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Refrigerator / thermodynamics

by Bengo
Tags: refrigerator, thermodynamics
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Bengo
#1
May2-14, 06:52 AM
P: 44
Why is the boiling point of a refrigerant in a freezer lower than that of a refrigerator. I would think that a freezer needs more heat removed so the the refrigerant needs a higher heat of vaporization thus a higher boiling point. Thank you
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adjacent
#2
May2-14, 07:13 AM
PF Gold
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Quote Quote by Bengo View Post
Why is the boiling point of a refrigerant in a freezer lower than that of a refrigerator?
Refrigerator?Are you talking about the average boiling point of the refrigerator?
Bengo
#3
May2-14, 07:34 AM
P: 44
In a section about a heat pump my book says the boiling point of the refrigerant used in a freezer is lower than the refrigerant used in an air conditioner or a refrigerator because the temperature in a freezer is lower. It seems like it would be the opposite to me.

jbriggs444
#4
May2-14, 07:49 AM
P: 929
Refrigerator / thermodynamics

Quote Quote by Bengo View Post
In a section about a heat pump my book says the boiling point of the refrigerant used in a freezer is lower than the refrigerant used in an air conditioner or a refrigerator because the temperature in a freezer is lower. It seems like it would be the opposite to me.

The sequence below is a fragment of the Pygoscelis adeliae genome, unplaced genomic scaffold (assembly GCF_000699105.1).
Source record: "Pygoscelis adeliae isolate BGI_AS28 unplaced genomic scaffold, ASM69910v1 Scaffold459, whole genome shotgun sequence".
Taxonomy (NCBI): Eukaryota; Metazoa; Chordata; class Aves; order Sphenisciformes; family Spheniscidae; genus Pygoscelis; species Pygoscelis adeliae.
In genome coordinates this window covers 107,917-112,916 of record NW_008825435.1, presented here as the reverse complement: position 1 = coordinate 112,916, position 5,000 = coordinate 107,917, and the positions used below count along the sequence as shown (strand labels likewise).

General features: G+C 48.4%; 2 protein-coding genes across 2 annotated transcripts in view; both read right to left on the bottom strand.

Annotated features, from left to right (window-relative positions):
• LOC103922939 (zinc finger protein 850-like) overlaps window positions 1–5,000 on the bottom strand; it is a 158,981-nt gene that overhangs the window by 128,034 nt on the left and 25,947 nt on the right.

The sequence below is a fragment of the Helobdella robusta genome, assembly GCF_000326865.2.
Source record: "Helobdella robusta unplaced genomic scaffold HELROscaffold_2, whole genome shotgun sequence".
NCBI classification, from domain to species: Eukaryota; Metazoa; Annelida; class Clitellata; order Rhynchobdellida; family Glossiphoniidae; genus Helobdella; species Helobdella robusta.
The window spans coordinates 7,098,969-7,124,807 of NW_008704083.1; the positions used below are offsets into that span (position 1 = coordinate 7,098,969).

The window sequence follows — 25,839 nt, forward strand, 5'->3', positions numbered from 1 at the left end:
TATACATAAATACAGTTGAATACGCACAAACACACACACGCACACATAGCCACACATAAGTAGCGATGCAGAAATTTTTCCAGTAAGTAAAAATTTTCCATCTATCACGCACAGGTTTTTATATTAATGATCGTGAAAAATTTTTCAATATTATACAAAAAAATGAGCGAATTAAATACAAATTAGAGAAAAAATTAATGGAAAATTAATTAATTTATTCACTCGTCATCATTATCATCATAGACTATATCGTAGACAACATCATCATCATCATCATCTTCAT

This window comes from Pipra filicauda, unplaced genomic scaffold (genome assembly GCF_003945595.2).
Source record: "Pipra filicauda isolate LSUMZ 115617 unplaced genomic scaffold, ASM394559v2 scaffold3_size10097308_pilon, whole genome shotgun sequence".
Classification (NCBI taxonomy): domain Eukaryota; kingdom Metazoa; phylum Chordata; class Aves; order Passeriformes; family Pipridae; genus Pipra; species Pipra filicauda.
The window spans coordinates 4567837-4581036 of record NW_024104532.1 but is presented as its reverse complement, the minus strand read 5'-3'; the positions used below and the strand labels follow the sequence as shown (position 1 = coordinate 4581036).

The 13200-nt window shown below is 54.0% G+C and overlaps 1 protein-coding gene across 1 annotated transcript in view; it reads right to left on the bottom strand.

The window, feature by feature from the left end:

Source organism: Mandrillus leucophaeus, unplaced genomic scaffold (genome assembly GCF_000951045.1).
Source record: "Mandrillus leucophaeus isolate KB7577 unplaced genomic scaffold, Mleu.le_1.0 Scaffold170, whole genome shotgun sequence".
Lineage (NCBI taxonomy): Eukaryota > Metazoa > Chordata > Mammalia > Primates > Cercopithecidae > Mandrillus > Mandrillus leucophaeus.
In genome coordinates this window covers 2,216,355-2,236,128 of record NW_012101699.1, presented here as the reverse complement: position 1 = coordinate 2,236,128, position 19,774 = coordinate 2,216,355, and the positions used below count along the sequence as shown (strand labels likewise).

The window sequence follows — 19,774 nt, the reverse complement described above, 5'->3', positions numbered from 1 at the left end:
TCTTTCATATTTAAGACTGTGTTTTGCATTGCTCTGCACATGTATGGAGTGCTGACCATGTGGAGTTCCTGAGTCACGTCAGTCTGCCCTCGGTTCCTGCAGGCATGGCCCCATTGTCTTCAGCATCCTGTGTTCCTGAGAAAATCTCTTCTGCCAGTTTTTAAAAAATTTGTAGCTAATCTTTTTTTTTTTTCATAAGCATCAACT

You need the refrigerant to boil to exploit the latent heat of vaporization. You need to have this happen when the refrigerant is at a useful working temperature.

A useful working temperature will be one that is lower than that which you are trying to cool.
enorbet
#5
May2-14, 06:39 PM
enorbet's Avatar
P: 146
Now you have me curious as to whether temperature of boiling point is the key factor at all. I don't see how intensity is the all-important factor, whereas quantity should be. Shouldn't it be calories or BTUs? Obviously there must be some window of usable temperatures but that will depend mostly upon what you have as a thermal source. Geez, now I need to whisk the cobwebs off my books as well as my memory.


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